Osgood-Schlatter condition is a common knee injury in young athletes. It's caused by an irritation of the tibial tubercle, the bump on the lower end of your thigh bone where it meets your knee.
In most cases, this bump becomes inflamed and tender when you put weight on it during sports or other activities. The pain can be severe enough to keep you from playing sports or doing other things that make use of your knees.
It happens in kids ages 10 to 15 years old, usually males. It happens more often during growth spurts when bones are growing rapidly. Girls are more likely to get it than boys are because their tendons aren't as strong as boys' tendons.
The condition occurs when a growth plate located near the tibia, or shin bone, becomes inflamed. This can happen because of repetitive stress to the proximal tibial physis—the area where the tibia grows from cartilage to bone.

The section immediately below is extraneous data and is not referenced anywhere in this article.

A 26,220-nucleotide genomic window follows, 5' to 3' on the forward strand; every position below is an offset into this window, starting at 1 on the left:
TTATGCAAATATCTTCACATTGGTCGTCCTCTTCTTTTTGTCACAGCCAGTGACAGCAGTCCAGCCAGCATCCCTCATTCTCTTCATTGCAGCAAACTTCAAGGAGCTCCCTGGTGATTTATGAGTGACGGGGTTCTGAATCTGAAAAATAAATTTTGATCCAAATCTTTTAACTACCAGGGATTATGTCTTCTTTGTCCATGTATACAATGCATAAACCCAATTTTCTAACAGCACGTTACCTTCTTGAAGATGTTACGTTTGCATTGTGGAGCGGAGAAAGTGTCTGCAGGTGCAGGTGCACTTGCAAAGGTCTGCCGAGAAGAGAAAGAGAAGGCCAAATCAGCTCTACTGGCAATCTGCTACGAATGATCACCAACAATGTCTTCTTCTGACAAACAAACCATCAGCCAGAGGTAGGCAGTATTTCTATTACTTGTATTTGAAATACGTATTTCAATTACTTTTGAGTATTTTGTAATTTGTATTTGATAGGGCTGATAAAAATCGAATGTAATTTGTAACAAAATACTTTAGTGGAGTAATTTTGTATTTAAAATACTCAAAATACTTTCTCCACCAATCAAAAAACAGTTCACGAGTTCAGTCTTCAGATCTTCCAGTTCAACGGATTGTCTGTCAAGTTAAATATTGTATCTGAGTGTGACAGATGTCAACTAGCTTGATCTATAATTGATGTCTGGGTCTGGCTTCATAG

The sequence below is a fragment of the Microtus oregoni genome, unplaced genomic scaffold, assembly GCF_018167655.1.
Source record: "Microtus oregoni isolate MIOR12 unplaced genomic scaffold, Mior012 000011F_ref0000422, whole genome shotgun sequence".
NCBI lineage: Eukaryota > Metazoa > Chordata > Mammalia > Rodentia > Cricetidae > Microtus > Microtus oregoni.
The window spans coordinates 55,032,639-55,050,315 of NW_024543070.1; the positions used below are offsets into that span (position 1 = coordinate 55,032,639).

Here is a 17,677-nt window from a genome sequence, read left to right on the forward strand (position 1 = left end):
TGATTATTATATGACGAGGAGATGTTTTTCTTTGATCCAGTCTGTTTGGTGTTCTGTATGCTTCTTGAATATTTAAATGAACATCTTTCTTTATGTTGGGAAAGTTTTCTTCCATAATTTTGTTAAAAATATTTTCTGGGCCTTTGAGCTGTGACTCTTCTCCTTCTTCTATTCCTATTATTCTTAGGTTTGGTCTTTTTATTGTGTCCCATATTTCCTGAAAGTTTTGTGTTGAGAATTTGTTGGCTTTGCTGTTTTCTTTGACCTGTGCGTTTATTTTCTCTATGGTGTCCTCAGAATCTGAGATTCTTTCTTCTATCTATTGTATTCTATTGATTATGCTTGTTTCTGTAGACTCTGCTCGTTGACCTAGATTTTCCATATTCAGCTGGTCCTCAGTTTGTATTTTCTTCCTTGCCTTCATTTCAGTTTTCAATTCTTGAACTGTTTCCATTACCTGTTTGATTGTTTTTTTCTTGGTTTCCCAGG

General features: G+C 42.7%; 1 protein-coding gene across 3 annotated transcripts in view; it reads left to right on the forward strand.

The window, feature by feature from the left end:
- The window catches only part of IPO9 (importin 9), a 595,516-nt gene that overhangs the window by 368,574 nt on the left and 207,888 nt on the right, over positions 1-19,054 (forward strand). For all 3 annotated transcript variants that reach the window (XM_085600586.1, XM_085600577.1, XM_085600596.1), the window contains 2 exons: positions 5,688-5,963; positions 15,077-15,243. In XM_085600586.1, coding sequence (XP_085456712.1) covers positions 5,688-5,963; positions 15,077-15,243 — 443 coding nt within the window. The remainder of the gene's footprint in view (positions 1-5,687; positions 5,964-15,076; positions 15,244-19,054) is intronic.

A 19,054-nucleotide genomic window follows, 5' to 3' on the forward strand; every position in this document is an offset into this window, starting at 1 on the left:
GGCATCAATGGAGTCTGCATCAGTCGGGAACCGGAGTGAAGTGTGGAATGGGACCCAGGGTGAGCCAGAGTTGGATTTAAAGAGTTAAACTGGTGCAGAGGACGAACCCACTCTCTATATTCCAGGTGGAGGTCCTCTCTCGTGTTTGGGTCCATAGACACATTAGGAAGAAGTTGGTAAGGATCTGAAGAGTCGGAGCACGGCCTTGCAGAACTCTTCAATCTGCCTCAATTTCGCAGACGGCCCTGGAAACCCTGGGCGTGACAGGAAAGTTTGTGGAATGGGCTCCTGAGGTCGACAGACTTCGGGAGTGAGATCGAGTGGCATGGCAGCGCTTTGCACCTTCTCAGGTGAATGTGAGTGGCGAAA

While it's not always clear what causes this discomfort, there are a few factors that can increase your risk:
1. Your child has been playing sports for a long time without being able to rest his or her legs when needed
2. Your child has had a recent increase in activity level (for example, increasing daily mileage on their running routine)
3. Your child has an underlying health condition like asthma or arthritis
Pain in your knee when you move it or bend it,Swelling of the tibial tuberosity (shin bone),Swelling of your knee joint, especially overnight,Difficulty walking or running
Overuse of the knee or ankle,Wearing shoes that are too tight or narrow,Playing sports on hard surfaces, such as basketball, soccer, or football,Pushing yourself too hard when exercising or running,Having a family history of Osgood-Schlatter disease and other types of tendinitis
NSAIdsNonsurgical treatments can help relieve symptoms. But once the spinal cord is compressed, most people need surgery to relieve the pressureDs,Corticosteroids,Physical therapy,Orthotics,Rest